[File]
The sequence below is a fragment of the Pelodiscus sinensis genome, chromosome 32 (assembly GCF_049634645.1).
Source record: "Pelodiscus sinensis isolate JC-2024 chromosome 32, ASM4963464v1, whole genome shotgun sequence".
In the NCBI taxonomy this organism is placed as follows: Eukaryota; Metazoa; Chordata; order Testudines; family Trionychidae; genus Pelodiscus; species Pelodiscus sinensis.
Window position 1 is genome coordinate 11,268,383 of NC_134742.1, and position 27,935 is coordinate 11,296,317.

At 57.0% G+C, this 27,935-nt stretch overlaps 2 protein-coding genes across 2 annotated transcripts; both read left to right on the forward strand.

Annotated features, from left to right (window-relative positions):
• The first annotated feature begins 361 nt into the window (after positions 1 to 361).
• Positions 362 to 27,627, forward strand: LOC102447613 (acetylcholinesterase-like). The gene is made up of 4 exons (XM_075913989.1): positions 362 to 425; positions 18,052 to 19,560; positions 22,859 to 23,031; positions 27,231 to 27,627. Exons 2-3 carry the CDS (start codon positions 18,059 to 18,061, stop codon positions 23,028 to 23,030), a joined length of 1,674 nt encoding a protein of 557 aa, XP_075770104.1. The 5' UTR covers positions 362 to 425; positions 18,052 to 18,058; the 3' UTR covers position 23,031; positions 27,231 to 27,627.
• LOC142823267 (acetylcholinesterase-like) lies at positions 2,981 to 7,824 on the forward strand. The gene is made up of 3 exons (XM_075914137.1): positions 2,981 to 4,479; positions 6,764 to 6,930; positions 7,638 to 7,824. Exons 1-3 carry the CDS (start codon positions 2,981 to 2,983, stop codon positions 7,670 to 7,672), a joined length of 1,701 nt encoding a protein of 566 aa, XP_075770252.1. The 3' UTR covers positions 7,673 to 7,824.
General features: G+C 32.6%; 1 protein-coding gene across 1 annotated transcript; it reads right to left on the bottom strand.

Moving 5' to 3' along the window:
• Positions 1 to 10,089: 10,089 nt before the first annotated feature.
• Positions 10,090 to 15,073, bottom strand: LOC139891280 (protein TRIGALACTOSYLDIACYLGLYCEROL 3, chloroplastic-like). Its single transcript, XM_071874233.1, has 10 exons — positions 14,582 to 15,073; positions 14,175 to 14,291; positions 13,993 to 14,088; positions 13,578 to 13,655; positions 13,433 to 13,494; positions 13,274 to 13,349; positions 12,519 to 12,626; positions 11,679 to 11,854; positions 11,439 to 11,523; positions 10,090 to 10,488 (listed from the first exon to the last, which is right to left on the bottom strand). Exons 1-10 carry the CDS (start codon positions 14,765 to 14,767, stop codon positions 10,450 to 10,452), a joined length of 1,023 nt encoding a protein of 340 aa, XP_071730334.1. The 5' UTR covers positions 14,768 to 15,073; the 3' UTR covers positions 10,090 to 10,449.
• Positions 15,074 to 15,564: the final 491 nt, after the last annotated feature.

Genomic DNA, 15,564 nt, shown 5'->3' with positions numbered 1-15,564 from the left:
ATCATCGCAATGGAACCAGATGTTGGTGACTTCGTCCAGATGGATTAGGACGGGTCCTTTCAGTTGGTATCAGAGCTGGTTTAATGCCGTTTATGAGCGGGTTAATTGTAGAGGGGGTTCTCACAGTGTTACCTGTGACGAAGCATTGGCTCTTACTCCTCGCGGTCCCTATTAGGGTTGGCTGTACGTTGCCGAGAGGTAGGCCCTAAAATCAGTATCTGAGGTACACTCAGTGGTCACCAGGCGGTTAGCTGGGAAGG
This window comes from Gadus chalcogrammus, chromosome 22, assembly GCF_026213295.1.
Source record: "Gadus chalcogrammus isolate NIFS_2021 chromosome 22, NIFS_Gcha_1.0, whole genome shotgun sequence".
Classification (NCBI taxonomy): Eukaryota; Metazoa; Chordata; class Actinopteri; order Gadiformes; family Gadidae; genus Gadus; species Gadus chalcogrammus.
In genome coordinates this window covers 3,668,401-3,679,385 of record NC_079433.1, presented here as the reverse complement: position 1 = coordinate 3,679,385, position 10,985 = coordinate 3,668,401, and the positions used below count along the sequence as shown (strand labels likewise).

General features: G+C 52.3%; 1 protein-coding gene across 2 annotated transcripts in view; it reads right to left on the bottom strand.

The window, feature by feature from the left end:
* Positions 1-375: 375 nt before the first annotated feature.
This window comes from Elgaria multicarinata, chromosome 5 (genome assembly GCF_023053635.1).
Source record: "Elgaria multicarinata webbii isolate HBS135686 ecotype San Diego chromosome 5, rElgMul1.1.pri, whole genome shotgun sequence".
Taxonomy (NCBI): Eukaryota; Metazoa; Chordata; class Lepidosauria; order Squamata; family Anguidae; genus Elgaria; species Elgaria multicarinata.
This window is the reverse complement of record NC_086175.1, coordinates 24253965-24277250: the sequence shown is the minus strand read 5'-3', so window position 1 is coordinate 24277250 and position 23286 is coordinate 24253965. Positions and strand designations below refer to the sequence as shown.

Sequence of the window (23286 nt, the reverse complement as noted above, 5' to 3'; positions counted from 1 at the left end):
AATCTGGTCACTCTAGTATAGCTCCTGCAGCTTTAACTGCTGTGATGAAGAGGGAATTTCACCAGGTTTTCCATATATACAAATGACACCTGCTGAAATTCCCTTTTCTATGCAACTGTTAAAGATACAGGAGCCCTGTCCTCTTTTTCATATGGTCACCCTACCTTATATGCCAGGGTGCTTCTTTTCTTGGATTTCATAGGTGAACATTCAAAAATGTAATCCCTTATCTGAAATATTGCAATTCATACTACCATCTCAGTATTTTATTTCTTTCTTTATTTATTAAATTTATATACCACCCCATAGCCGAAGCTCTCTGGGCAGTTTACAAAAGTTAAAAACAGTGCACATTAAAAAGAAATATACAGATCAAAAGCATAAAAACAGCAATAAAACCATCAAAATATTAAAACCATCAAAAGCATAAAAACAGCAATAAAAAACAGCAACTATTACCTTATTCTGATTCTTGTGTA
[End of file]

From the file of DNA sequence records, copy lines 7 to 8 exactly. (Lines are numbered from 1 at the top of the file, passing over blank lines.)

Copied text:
• The first annotated feature begins 361 nt into the window (after positions 1 to 361).
• Positions 362 to 27,627, forward strand: LOC102447613 (acetylcholinesterase-like). The gene is made up of 4 exons (XM_075913989.1): positions 362 to 425; positions 18,052 to 19,560; positions 22,859 to 23,031; positions 27,231 to 27,627. Exons 2-3 carry the CDS (start codon positions 18,059 to 18,061, stop codon positions 23,028 to 23,030), a joined length of 1,674 nt encoding a protein of 557 aa, XP_075770104.1. The 5' UTR covers positions 362 to 425; positions 18,052 to 18,058; the 3' UTR covers position 23,031; positions 27,231 to 27,627.